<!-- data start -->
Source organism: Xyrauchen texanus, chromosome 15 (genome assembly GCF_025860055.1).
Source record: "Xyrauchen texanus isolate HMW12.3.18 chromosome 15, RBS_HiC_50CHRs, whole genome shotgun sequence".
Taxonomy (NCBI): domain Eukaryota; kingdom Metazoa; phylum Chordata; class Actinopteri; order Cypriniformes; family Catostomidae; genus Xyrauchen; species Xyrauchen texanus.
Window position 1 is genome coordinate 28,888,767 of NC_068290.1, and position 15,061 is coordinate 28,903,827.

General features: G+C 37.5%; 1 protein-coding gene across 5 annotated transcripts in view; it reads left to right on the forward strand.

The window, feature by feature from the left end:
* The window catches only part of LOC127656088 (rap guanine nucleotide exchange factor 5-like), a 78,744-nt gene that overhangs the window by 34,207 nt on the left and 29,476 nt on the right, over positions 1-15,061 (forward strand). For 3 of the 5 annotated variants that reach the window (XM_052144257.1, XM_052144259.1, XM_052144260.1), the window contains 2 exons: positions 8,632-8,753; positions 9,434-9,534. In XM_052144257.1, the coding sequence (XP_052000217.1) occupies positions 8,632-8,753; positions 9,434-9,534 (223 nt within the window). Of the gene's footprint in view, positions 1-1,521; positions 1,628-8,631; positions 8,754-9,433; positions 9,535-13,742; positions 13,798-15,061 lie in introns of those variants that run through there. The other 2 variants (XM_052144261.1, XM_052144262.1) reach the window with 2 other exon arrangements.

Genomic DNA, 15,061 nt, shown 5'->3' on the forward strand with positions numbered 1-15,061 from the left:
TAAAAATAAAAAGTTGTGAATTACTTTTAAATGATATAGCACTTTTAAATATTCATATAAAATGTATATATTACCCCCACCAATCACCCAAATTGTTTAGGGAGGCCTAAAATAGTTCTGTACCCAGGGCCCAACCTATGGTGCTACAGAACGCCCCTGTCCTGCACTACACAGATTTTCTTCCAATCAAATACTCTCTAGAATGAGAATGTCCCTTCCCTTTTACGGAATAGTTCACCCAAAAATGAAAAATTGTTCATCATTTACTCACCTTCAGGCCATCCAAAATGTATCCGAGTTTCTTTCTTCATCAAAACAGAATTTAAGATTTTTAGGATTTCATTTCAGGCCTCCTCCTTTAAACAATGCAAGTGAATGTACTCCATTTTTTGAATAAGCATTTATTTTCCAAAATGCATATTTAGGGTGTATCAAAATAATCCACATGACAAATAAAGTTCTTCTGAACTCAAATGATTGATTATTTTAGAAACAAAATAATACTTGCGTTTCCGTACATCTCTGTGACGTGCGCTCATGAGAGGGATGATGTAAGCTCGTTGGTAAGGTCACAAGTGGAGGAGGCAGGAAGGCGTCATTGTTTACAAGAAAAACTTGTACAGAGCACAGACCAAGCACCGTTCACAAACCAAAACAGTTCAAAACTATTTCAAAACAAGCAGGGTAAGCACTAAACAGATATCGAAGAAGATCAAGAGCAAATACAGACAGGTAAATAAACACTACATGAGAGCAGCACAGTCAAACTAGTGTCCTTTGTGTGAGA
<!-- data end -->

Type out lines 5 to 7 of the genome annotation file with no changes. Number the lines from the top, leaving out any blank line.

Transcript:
General features: G+C 37.5%; 1 protein-coding gene across 5 annotated transcripts in view; it reads left to right on the forward strand.

The window, feature by feature from the left end:
* The window catches only part of LOC127656088 (rap guanine nucleotide exchange factor 5-like), a 78,744-nt gene that overhangs the window by 34,207 nt on the left and 29,476 nt on the right, over positions 1-15,061 (forward strand). For 3 of the 5 annotated variants that reach the window (XM_052144257.1, XM_052144259.1, XM_052144260.1), the window contains 2 exons: positions 8,632-8,753; positions 9,434-9,534. In XM_052144257.1, the coding sequence (XP_052000217.1) occupies positions 8,632-8,753; positions 9,434-9,534 (223 nt within the window). Of the gene's footprint in view, positions 1-1,521; positions 1,628-8,631; positions 8,754-9,433; positions 9,535-13,742; positions 13,798-15,061 lie in introns of those variants that run through there. The other 2 variants (XM_052144261.1, XM_052144262.1) reach the window with 2 other exon arrangements.